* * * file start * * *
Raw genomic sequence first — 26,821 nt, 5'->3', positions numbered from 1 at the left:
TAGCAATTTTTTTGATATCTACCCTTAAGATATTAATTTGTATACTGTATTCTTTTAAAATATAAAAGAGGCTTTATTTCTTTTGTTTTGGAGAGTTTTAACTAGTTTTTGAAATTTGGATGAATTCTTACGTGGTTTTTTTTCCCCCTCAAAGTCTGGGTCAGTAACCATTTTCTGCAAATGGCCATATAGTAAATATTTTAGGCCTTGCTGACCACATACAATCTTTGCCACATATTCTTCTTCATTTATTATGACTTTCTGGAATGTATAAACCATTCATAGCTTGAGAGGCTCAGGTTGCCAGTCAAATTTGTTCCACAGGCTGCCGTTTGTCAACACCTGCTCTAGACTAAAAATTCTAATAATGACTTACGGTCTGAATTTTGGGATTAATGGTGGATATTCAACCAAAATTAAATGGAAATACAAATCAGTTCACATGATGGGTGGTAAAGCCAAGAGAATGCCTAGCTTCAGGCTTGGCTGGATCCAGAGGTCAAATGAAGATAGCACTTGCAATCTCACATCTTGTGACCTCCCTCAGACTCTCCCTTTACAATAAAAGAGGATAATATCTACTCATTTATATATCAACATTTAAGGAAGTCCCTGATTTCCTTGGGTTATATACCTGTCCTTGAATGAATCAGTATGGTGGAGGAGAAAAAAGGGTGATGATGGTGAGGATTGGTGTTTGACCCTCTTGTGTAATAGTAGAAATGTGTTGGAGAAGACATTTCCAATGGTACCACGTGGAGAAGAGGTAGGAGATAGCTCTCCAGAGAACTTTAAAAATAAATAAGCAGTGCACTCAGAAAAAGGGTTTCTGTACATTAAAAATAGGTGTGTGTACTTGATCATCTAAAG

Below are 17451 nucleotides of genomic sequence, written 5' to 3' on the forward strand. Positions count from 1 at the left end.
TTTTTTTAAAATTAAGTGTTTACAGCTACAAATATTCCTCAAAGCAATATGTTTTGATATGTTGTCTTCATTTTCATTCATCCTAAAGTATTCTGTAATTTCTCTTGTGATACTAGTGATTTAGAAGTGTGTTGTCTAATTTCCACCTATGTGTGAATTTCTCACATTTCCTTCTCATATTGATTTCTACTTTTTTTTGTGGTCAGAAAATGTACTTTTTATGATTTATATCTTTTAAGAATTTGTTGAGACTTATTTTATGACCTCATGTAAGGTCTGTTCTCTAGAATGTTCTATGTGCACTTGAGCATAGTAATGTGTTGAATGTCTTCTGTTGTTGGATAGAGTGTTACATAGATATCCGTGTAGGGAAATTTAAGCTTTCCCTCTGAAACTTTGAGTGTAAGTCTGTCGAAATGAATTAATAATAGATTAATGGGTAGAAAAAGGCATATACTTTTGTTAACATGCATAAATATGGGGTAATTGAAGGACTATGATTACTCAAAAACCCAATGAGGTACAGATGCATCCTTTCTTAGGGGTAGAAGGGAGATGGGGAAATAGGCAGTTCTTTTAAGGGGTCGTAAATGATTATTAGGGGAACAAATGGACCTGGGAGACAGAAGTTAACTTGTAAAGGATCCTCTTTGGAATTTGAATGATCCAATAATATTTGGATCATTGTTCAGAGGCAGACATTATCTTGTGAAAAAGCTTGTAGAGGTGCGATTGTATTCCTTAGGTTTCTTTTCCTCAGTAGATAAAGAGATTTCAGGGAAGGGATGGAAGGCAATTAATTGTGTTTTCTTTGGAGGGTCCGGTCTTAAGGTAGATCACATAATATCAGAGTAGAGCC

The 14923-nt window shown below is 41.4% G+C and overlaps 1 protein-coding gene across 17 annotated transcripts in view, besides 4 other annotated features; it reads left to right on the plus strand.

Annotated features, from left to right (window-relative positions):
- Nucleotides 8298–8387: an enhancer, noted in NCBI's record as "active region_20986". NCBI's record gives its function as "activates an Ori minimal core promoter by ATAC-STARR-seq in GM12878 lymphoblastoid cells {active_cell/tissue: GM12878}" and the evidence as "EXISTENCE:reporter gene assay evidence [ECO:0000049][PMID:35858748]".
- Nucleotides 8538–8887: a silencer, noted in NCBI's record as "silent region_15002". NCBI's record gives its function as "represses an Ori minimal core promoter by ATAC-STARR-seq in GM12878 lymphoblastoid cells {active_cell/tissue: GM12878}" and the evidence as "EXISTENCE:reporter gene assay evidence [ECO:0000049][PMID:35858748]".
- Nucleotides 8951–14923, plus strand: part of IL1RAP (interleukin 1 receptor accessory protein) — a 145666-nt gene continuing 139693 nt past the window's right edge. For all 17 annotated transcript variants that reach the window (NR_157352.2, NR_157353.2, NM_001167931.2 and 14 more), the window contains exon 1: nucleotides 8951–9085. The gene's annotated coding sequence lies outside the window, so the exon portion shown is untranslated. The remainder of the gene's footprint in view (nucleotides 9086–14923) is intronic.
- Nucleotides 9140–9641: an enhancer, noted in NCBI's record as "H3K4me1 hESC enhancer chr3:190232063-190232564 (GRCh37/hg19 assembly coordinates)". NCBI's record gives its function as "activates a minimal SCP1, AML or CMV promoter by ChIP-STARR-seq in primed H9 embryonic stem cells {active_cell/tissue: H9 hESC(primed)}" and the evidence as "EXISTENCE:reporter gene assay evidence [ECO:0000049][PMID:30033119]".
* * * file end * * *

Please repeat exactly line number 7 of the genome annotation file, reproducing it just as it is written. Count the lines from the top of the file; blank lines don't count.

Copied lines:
- Nucleotides 8298–8387: an enhancer, noted in NCBI's record as "active region_20986". NCBI's record gives its function as "activates an Ori minimal core promoter by ATAC-STARR-seq in GM12878 lymphoblastoid cells {active_cell/tissue: GM12878}" and the evidence as "EXISTENCE:reporter gene assay evidence [ECO:0000049][PMID:35858748]".